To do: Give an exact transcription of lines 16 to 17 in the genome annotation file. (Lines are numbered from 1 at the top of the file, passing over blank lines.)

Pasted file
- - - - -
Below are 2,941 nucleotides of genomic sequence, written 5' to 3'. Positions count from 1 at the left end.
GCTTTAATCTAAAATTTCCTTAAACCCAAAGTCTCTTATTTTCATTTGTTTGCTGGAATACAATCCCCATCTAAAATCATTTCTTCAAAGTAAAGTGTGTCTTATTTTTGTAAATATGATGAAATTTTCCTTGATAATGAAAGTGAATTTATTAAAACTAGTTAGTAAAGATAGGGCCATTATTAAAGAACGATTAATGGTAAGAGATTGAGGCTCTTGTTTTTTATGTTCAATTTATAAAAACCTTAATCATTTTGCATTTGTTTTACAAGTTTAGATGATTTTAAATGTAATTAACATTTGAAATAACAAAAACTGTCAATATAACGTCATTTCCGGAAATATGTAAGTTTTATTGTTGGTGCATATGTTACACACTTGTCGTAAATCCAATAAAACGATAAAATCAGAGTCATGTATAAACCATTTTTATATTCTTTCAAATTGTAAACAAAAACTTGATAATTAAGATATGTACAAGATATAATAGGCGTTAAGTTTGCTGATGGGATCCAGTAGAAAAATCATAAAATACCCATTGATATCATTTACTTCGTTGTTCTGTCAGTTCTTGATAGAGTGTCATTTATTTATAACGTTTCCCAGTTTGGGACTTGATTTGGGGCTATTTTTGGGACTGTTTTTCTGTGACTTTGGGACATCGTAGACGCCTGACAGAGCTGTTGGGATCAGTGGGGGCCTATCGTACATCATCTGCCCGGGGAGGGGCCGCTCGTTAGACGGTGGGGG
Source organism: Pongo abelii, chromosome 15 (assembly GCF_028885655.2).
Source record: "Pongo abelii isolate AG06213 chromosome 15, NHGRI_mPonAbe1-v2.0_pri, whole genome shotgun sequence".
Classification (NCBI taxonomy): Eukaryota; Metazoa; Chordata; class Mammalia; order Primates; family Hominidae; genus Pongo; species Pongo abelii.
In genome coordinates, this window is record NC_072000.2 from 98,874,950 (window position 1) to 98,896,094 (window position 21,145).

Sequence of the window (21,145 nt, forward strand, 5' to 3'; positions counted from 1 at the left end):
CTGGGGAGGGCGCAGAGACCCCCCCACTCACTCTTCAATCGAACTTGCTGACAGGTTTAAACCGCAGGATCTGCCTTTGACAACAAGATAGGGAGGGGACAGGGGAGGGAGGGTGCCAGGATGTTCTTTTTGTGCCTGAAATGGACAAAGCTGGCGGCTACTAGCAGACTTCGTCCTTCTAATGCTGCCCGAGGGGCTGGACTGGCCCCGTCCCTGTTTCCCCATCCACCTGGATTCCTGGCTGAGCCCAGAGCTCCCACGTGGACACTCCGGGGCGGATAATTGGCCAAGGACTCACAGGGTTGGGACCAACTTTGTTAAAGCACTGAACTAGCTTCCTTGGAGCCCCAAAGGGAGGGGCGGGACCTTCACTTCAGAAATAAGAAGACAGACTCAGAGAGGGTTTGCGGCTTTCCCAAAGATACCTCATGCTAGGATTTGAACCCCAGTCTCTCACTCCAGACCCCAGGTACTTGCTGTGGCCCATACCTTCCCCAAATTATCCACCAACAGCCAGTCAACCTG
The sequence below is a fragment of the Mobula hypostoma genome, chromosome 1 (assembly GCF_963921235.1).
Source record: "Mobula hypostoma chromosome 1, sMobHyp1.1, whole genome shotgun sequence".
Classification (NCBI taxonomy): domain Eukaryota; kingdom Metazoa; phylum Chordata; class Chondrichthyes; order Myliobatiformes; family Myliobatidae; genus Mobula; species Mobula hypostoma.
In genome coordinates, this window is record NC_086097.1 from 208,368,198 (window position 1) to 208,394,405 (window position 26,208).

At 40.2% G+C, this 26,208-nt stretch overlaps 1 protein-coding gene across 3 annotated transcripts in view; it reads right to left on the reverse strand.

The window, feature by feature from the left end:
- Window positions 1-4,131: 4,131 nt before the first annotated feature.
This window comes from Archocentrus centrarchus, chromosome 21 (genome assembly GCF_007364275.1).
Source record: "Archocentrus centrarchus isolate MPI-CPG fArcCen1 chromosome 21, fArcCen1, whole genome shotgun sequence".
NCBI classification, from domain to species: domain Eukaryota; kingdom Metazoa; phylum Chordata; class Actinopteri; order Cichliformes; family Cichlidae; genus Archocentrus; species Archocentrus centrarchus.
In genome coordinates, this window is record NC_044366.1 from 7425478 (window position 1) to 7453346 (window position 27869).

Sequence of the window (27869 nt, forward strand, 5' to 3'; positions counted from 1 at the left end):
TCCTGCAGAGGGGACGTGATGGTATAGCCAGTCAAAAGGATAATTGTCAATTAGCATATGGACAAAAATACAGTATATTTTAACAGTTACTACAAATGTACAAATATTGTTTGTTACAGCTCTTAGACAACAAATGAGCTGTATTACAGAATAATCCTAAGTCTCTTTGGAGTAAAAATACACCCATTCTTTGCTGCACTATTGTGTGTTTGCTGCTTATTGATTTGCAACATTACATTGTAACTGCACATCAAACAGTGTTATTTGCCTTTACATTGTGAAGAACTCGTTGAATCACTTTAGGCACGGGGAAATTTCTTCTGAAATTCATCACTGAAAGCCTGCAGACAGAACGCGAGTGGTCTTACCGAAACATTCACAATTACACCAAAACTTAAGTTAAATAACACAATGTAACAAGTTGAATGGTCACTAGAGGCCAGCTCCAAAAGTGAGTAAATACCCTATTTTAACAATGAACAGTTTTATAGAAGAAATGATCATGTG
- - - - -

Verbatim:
This window comes from Archocentrus centrarchus, chromosome 21 (genome assembly GCF_007364275.1).
Source record: "Archocentrus centrarchus isolate MPI-CPG fArcCen1 chromosome 21, fArcCen1, whole genome shotgun sequence".